TimesLines, Inc v. Facebook, Inc.

Filing 97

MEMORANDUM by Facebook, Inc. in support of motion in limine 96 (Attachments: # 1 Exhibit A)(Hughes, Brendan)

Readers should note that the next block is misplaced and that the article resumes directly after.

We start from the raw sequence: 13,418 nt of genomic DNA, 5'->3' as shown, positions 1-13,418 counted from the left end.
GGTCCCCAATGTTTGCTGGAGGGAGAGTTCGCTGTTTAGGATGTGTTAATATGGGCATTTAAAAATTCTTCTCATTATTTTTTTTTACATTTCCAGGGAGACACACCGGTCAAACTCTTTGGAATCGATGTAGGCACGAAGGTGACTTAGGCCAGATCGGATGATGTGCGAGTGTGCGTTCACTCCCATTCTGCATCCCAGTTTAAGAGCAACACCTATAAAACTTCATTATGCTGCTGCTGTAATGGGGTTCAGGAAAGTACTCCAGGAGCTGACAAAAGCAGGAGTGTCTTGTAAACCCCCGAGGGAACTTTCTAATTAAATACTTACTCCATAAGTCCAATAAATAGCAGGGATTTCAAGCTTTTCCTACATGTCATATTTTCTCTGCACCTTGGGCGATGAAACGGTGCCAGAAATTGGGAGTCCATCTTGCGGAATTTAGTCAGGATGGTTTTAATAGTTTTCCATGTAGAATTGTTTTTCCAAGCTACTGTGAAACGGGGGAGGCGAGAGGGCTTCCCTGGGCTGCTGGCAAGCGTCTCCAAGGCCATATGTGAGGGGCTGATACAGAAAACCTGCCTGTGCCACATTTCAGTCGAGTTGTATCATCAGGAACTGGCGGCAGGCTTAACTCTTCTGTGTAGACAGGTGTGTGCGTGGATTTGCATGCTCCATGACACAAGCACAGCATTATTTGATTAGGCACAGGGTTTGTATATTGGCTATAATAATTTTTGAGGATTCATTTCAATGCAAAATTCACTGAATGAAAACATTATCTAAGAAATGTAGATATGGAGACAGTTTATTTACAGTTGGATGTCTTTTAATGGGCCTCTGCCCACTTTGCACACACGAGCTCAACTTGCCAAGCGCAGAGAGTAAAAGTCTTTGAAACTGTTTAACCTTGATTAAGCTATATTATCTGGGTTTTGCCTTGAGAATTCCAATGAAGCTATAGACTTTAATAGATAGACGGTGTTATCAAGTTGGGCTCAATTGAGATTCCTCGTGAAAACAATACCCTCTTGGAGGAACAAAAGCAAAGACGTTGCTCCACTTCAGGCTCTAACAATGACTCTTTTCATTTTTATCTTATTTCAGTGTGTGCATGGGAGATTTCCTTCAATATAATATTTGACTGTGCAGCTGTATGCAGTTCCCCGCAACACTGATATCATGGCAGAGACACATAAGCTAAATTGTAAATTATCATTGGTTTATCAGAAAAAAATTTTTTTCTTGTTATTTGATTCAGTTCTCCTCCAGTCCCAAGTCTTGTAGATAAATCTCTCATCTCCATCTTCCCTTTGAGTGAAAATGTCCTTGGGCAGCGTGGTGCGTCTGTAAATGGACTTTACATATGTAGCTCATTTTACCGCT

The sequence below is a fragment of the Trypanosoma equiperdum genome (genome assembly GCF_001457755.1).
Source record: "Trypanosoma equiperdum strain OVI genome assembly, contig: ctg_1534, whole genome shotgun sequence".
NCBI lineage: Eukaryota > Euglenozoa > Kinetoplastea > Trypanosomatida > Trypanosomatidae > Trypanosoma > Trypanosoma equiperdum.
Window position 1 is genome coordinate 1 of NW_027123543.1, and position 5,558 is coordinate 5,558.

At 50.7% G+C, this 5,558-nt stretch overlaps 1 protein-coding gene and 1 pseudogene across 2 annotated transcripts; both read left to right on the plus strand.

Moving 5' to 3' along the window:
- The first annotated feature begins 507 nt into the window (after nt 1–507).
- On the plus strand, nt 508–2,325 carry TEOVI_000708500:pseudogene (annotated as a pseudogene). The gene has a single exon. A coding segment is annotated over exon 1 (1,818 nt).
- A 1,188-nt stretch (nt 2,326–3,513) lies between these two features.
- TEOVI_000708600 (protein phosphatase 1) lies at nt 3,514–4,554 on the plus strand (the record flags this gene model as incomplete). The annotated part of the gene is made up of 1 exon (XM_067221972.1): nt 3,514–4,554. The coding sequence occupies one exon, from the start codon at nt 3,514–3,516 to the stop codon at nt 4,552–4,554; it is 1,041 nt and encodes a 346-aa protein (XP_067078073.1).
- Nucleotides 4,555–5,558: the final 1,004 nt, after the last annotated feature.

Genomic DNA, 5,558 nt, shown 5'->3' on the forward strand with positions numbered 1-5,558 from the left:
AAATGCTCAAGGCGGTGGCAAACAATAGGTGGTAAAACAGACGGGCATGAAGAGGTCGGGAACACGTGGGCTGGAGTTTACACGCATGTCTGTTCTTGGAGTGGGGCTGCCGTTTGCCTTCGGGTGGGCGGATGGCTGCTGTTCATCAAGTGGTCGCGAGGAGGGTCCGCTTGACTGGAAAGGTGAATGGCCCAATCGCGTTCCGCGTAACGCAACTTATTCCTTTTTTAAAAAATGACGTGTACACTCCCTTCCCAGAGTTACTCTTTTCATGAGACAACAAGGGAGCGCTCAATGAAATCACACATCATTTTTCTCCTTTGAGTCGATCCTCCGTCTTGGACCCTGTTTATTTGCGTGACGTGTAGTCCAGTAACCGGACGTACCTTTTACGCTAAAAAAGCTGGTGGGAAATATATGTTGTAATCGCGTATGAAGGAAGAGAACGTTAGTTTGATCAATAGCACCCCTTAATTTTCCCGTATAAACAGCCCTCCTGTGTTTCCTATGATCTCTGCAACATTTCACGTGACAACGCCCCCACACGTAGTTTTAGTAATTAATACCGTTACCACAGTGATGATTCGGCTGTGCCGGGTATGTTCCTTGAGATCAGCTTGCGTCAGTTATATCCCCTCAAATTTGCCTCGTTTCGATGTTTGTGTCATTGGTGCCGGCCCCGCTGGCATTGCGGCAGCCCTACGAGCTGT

IN THE UNITED STATES DISTRICT COURT FOR THE NORTHERN DISTRICT OF ILLINOIS EASTERN DIVISION TIMELINES, INC. Plaintiff, v. FACEBOOK, INC. Defendant. ) ) ) ) ) ) ) ) ) Civil Action No.: 11 CV 6867 Hon. John W. Darrah MEMORANDUM IN SUPPORT OF FACEBOOK’S MOTION IN LIMINE TO PROTECT FROM PUBLIC DISCLOSURE HIGHLY CONFIDENTIAL DATA CONTAINED IN TWO SPREADSHEETS PRODUCED BY FACEBOOK I. INTRODUCTION. Defendant Facebook, Inc. (“Facebook”) submits this memorandum in support of its motion (the “Motion”) seeking to protect against the public disclosure at trial of certain granular revenue, click, and impression data contained in two spreadsheets produced by Facebook in response to discovery requests propounded by Plaintiff Timelines, Inc. (“Plaintiff”). In an effort to reach a compromise regarding the protection of the highly sensitive and confidential data contained in the two spreadsheets at issue (collectively, the “Spreadsheets”), Facebook and Plaintiff Timelines, Inc. (“Timelines”) have stipulated to the following narrow protocol regarding the handling of the data at trial (See Exhibit A): 1. Pursuant to an agreement between counsel for the parties1, the revenue, click, and impression data relating to specific Facebook ad products and contained in the Spreadsheets will be redacted from any exhibits used at the trial of this matter by either party. 1 The parties may enter into further agreements relating to redactions of the Spreadsheets for the purpose of simplifying them for ease of use at trial. 1 2. At trial, exhibits and demonstrative displays with information from the redacted versions of the Spreadsheets (i.e., revenue, click, and impression data not specific to particular Facebook ad products) may be disclosed to: (a) the Court and its personnel; (b) the jury; (c) Timelines’ President and corporate representative; and (d) the parties’ respective experts and witnesses as necessary. 3. The Court will not include the redacted exhibits or demonstrative displays, or testimony about the highly confidential revenue, click, and impression data contained in the Spreadsheets, in its publicly available records or otherwise make such data publicly available. 4. After trial, Timelines will continue to treat the revenue, click, and impression data in the Spreadsheets as “Highly Confidential – Outside Counsel Only” pursuant to the terms of the Protective Order and the NDA executed by Timelines’ President. Facebook now respectfully requests that the Court, for the reasons set forth below, memorialize the parties’ agreement and enter the parties’ stipulation as an Order. II. THE HIGHLY CONFIDENTIAL DATA AT ISSUE. In connection with the determination of alleged damages in this case, the parties will likely introduce two exhibits at trial that contain highly sensitive and non-public information. Specifically, both parties’ damages experts intend to rely on data contained in the Spreadsheets: Exhibit Number Description FB_TL_00011912 Monthly account of Facebook’s revenue, clicks, and impressions for advertisements dating back to 2010. Monthly account of Facebook’s revenue, clicks, and impressions for advertisements from January through September 2012. FB_TL_00011919 2 The Spreadsheets contain very detailed information concerning Facebook’s revenue, clicks, and impressions relating to advertisements, which Facebook has taken great efforts to protect from public disclosure. Facebook would likely suffer serious competitive harm if competitors gained access to this information. Pursuant to the stipulated Protective Order, Facebook produced the Spreadsheets with a “Highly Confidential—Outside Counsel Only” designation. (See Protective Order, Dkt. 55 ¶¶ 3,5.) This designation triggered a duty on the part of Timeline’s counsel to keep the information in the strictest confidence due to its highly sensitive nature. (Id. ¶¶ 10,12.) Facebook and Timelines have agreed to maintain at trial the confidentiality of the revenue, click, and impression information contained in the Spreadsheets in order to avoid the undue harm that would befall Facebook if such information were disclosed to the public. III. ARGUMENT In this District, the party claiming confidential protection of certain documents bears the burden of showing: (1) a trade secret or confidential business information; and (2) good cause. Citizens First Nat'l Bank of Princeton v. Cincinnati Ins. Co., 178 F.3d 943, 944-45 (7th Cir. 1999); Culinary Foods, Inc. v. Raychem Corp., 151 F.R.D. 297, 300 (N.D. Ill. 1993). Protectable information includes trade secrets or other “confidential…commercial information.” Strait v. Belcan Eng’g Group, Inc., 2012 U.S. Dist. LEXIS 83727, *3-4 (N.D. Ill. June 18, 2012) (citing Fed. R. Civ. P. 26(c)(1)(G)). This Court has held that documents relating to financial information constitute protectable information. See JamSports and Entm’t v. Paradama Prods., Inc., et al., 2005 U.S. Dist. LEXIS 59, *5-12 (N.D. Ill. Jan. 3, 2005). Facebook keeps the data in the Spreadsheets strictly confidential. The information is considered proprietary to Facebook and is covered by policies that are designed to protect it from 3 public or other improper disclosure. This information is not in any sense public, and the confidentiality of this information has not been waived. Facebook derives commercial benefit from the confidentiality of the revenue, clicks, and impressions data and allowing such granular data to be disclosed publicly would competitively harm Facebook. Facebook, like other online service providers, derives much of its revenue from online advertising. Keeping information regarding Facebook’s revenues, clicks, and impressions data confidential, especially as it relates to each type of ad product, is of critical importance to maintaining the integrity of Facebook’s advertising model. In a similar case, this Court held that certain documents containing a defendant’s sensitive financial information would be admitted at trial only under seal. JamSports, 2005 U.S. Dist. LEXIS 59 at *5-12. The defendant in JamSports attested to the fact that disclosure of venue-by-venue cost and revenue information would undermine its negotiating position with customers and allow competitors to undercut its prices. Id. at *8-9. In order to strike a balance between the public’s right of access and the defendant’s commercial interest in confidentiality, the Court ordered that the documents at issue “[would] be admitted under seal and [would] not become part of the public record.” Id. at *11. The Court further ordered that “[c]ounsel and any officer, director, employee, agent, or attorney of a party who is present in the courtroom [would be] barred from disclosing the document or its contents.” Id. Like the defendant in JamSports, disclosure of Facebook’s revenue, clicks, and impressions data could diminish its ability to negotiate with advertising customers and allow competitors to undermine Facebook’s competitive position in the marketplace. As such, good cause exists for the Court to maintain the confidential nature of these documents during and after trial. 4 In this case, the public interest in disclosure “does not…trump the property and privacy interests” of Facebook. The parties have entered into a stipulation that would allow for the disclosure of this information at trial to the Court and its personnel, the jury, Timelines’ President and corporate representative, and the parties’ respective experts and witnesses, as necessary. Facebook only requests that the Court not include any exhibits or demonstrative displays, or testimony about the highly confidential revenue, click, and impression data contained in the Spreadsheets, in its publicly available records or otherwise make such data publicly available. See Citizens First Nat’l Bank, 178 F.3d at 945; see also Strait, 2012 U.S. Dist. LEXIS 83727 at *4-12 (holding that certain documents containing defendant’s confidential employee pay information would be admitted at trial only under seal because disclosure would cause defendant commercial harm). IV. CONCLUSION. For the foregoing reasons, Facebook respectfully requests that the Court grant its motion and enter the parties’ stipulation, submitted herewith, as an Order. 5 Dated: February 20, 2013 Respectfully submitted,   COOLEY LLP By: /s/ Brendan J. Hughes Peter J. Willsey (pro hac vice) Brendan Hughes (pro hac vice) COOLEY LLP 1299 Pennsylvania Ave., NW Suite 700 Washington, DC 20004 Phone: (202) 842-7800 Fax: (202) 842-7899 Email: pwillsey@cooley.com bhughes@cooley.com Michael G. Rhodes (pro hac vice) 101 California Street, 5th Floor San Francisco, CA 94111-5800 Telephone: (415) 693-2000 Facsimile: (415) 693-2222 Email: rhodesmg@cooley.com Steven D. McCormick (#1824260) KIRKLAND & ELLIS LLP 300 North Lasalle Chicago, IL 60654-3406 Tel: (312) 862-2000 Fax: (312) 862-2200 Email: smccormick@kirkland.com Counsel for Facebook, Inc. 6 CERTIFICATE OF SERVICE The undersigned, an attorney, hereby certifies that he served the foregoing MEMORANDUM IN SUPPORT OF FACEBOOK’S MOTION IN LIMINE TO PROTECT FROM PUBLIC DISCLOSURE HIGHLY CONFIDENTIAL DATA CONTAINED IN TWO SPREADSHEETS PRODUCED BY FACEBOOK by means of the Court’s CM/ECF System, which causes a true and correct copy of the same to be served electronically on all CM/ECF registered counsel of record, on February 20, 2013. Dated: February 20, 2013 /s/ Brendan J. Hughes Brendan Hughes (pro hac vice) COOLEY LLP 1299 Pennsylvania Ave., NW, Suite 700 Washington, DC 20004 Phone: (202) 842-7800 Fax: (202) 842-7899 Email: bhughes@cooley.com 185399 DC 7